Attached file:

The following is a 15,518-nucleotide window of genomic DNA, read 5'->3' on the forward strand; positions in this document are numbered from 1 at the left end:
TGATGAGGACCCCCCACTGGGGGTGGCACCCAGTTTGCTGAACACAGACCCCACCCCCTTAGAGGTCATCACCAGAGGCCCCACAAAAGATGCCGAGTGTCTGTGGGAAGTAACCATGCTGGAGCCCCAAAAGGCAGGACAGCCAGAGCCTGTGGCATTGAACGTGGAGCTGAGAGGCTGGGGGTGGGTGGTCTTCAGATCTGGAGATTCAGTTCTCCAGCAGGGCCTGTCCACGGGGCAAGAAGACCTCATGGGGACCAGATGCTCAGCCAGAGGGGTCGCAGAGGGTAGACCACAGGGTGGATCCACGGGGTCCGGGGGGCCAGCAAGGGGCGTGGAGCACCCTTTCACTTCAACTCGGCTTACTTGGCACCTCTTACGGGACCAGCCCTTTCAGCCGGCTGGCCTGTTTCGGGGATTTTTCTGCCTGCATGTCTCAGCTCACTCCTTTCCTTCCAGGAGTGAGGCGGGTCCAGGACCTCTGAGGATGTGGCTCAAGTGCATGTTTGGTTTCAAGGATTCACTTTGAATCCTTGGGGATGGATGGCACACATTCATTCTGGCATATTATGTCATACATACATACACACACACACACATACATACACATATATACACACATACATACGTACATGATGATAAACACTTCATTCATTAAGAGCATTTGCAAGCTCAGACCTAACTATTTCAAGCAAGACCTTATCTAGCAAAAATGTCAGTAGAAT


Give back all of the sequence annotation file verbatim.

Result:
The following is a 15,518-nucleotide window of genomic DNA, read 5'->3' on the forward strand; positions in this document are numbered from 1 at the left end:
TGATGAGGACCCCCCACTGGGGGTGGCACCCAGTTTGCTGAACACAGACCCCACCCCCTTAGAGGTCATCACCAGAGGCCCCACAAAAGATGCCGAGTGTCTGTGGGAAGTAACCATGCTGGAGCCCCAAAAGGCAGGACAGCCAGAGCCTGTGGCATTGAACGTGGAGCTGAGAGGCTGGGGGTGGGTGGTCTTCAGATCTGGAGATTCAGTTCTCCAGCAGGGCCTGTCCACGGGGCAAGAAGACCTCATGGGGACCAGATGCTCAGCCAGAGGGGTCGCAGAGGGTAGACCACAGGGTGGATCCACGGGGTCCGGGGGGCCAGCAAGGGGCGTGGAGCACCCTTTCACTTCAACTCGGCTTACTTGGCACCTCTTACGGGACCAGCCCTTTCAGCCGGCTGGCCTGTTTCGGGGATTTTTCTGCCTGCATGTCTCAGCTCACTCCTTTCCTTCCAGGAGTGAGGCGGGTCCAGGACCTCTGAGGATGTGGCTCAAGTGCATGTTTGGTTTCAAGGATTCACTTTGAATCCTTGGGGATGGATGGCACACATTCATTCTGGCATATTATGTCATACATACATACACACACACACACATACATACACATATATACACACATACATACGTACATGATGATAAACACTTCATTCATTAAGAGCATTTGCAAGCTCAGACCTAACTATTTCAAGCAAGACCTTATCTAGCAAAAATGTCAGTAGAAT